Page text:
Election “activists” are now calling for Filipinos to vote for candidates who are “honest”, “competent”, and “experienced”. Specifically most of these calls come from supporters of Liberal Party presidential candidate Mar Roxas — the “anointed” successor to current Philippine President Benigno Simeon ‘BS’ Aquino III. Calling for those virtues and then dropping Roxas’s name is a quaint trick to implant that association in Filipino voters’ pea-sized brains who will then go off to conclude that:
Mar Roxas = Honest + Competent + Experienced
The irony is lost in those associated with this camp considering that the whole idea that a country of 100 million could be run by a president who is anything but was actually started by the very matriarch of this mob.
Back in 1985, the late Corazon “Cory” Aquino, who happens to be the mother of current President BS Aquino, was chosen to run in the “snap election” organised by then President Ferdinand Marcos. The notion of a widow — who lacked experience in politics, whose competence was unproven, and whose honesty was assumed on the basis of nothing else other than her being an Aquino — running against a bar top-notching veteran politician with more than 20 years experience governing a country was embraced by a desperate people.
The thing with desperation is that it likely results in rash decisions that prove to be sub-optimal in the long run — like the way ageing bachelors and bachelorettes throw themselves onto the next available soul who throws a wink at them.
This is exactly what happened to the Philippines. President Cory Aquino set a fatal precedent in Philippine politics that continues to reverberate today. She and the emo perpetually tear-jerking rhetoric that blanketed the country during her term and in its wake and the cheesy ballads and appeals to never-ending victimhood that composed it ruled Philippine political discourse for decades. It culminated in the ascent to power of her son who, at the time of his forced candidacy, was just as inexperienced, incompetent, and reluctant as his mother. And it was the same desperation that propelled him to power — basta “honest”, never mind kung tanga was the philosophy guiding the vote at the time.
Well, lookee now, now BS Aquino’s “successor” presents himself as “honest, competent, and experienced” to an electorate conditioned for decades by his own party to vote stupid and inexperienced. How’s that for irony?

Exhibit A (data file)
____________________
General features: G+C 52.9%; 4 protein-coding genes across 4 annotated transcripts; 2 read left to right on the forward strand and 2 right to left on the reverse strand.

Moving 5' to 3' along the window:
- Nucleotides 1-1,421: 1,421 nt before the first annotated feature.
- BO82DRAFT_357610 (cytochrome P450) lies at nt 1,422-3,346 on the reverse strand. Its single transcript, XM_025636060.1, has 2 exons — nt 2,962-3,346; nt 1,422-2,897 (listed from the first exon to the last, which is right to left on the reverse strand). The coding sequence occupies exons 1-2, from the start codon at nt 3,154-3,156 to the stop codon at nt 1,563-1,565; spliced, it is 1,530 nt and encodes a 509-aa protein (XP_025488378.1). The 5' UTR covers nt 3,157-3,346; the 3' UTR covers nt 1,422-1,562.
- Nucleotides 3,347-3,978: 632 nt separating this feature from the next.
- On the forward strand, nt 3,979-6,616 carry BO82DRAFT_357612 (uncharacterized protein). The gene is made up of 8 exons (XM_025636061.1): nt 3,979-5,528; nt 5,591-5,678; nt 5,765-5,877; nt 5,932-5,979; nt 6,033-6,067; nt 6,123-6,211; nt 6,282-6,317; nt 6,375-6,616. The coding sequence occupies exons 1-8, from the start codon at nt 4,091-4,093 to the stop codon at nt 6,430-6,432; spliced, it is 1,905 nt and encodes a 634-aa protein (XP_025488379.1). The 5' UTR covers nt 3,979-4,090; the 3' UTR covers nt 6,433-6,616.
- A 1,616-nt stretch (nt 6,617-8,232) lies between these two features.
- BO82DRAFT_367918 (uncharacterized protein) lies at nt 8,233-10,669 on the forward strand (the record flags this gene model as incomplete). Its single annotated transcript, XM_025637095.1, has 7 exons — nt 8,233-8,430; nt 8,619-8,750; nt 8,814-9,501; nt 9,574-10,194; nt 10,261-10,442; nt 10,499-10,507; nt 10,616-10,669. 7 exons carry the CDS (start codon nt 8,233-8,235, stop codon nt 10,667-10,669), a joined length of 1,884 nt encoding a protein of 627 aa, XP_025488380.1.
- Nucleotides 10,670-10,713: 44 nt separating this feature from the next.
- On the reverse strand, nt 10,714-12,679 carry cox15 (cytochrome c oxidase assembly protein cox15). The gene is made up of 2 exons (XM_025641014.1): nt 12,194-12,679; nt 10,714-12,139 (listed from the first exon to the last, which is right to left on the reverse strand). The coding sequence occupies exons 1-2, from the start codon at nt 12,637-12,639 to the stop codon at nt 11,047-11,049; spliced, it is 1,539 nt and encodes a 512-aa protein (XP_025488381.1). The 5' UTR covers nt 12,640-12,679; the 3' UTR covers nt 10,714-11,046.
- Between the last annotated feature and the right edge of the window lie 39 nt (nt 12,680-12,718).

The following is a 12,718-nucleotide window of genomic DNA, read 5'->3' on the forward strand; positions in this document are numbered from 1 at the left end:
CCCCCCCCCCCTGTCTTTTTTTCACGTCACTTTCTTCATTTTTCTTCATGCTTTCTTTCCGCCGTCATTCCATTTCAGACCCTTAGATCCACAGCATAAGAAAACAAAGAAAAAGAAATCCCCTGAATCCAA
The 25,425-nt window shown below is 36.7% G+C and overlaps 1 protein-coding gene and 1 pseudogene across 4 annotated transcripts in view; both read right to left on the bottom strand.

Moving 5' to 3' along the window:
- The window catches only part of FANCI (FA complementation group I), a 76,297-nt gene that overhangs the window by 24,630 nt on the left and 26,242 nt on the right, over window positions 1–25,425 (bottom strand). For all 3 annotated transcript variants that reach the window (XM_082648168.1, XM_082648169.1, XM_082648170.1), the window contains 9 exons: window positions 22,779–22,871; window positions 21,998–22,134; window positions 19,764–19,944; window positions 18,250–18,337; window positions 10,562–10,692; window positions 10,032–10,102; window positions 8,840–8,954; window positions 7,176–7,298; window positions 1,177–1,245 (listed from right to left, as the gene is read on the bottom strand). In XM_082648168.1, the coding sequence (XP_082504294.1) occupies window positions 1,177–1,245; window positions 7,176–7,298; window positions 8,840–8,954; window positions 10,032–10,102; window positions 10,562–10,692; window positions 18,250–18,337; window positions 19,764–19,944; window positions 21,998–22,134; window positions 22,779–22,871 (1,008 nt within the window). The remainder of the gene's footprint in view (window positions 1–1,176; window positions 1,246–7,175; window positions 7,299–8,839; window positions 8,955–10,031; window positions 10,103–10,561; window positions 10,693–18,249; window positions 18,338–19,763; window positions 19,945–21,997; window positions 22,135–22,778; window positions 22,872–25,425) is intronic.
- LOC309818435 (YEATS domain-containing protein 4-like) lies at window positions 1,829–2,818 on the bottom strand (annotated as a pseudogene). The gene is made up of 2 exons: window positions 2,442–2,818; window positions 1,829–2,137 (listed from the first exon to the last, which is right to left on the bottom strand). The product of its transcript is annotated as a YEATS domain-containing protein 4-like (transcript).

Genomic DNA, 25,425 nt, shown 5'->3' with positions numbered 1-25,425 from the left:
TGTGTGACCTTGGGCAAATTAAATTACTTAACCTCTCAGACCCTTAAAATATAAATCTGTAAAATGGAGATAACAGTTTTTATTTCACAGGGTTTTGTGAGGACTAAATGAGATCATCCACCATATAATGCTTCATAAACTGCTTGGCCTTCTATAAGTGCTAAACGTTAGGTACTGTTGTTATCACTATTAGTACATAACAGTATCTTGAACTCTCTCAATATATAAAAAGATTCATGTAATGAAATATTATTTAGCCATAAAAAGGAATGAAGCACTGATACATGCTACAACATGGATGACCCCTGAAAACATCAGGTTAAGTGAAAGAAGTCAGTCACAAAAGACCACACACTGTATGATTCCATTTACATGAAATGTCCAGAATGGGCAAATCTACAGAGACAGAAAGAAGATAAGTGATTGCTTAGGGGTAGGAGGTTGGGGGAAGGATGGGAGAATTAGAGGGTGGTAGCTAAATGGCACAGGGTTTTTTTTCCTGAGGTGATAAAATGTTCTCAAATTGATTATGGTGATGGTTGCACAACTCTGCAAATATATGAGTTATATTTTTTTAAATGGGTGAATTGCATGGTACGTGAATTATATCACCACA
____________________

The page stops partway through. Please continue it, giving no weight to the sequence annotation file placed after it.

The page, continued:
Like all ironies lost in the Filipino, this one will likely remain lost in an electorate famous for doing the same thing over and over again while expecting “different” results. On a campaign “platform” as trite and unoriginal as “honesty, competence, and experience” runs the “good” candidate touted as the one who will carry on BS Aquino’s Daang Matuwid (“straight path”) governance dogma. Is this something Filipinos will lap up with glee all over again?
It gets worse, actually. Roxas is languishing in third behind candidates that, by most measures, fare even worse in terms of measuring up to those ideals. Vice President Jejomar Binay, perhaps (albeit arguably) meeting the experience and competence standards is widely perceived to be a fail when it comes to the “honesty” bit. The other, Grace Poe, is a no-brainer. Poe, a newbie Senator, is an automatic fail in the “experience” and “competence” departments — which leaves the “honesty” bit. Is Poe “honest”? The baffling debate over the question of her Philippine citizenship brings even that to question. The fact that this “debate” had dragged on this long all but indicates that there is a lot to be said about that as well.
Stepping back from all that detail, the real point to be made here is that no true leaders have stepped up to invest in a credible bid for the presidency. Filipinos have been reduced to having to choose from this sad lot. Perhaps these elections are a significant milestone marking the point where the truly competent have given up on a society that has accrued an extensive track record of rewarding mediocrity mightily. And we have to thank the Aquinos and their Yellow horde for deeply-embedding that culture in the Philippines.
Do Filipinos deserve better than Roxas, Binay, and Poe? The fact that these three represent the top winnables today proves that this crop is all Filipinos deserve. The better question would have been: Do Filipinos have an opportunity to choose the best and brightest to be their leader? The answer to that is easy. Yes they do. But, tragically, they elect not to exercise that option.
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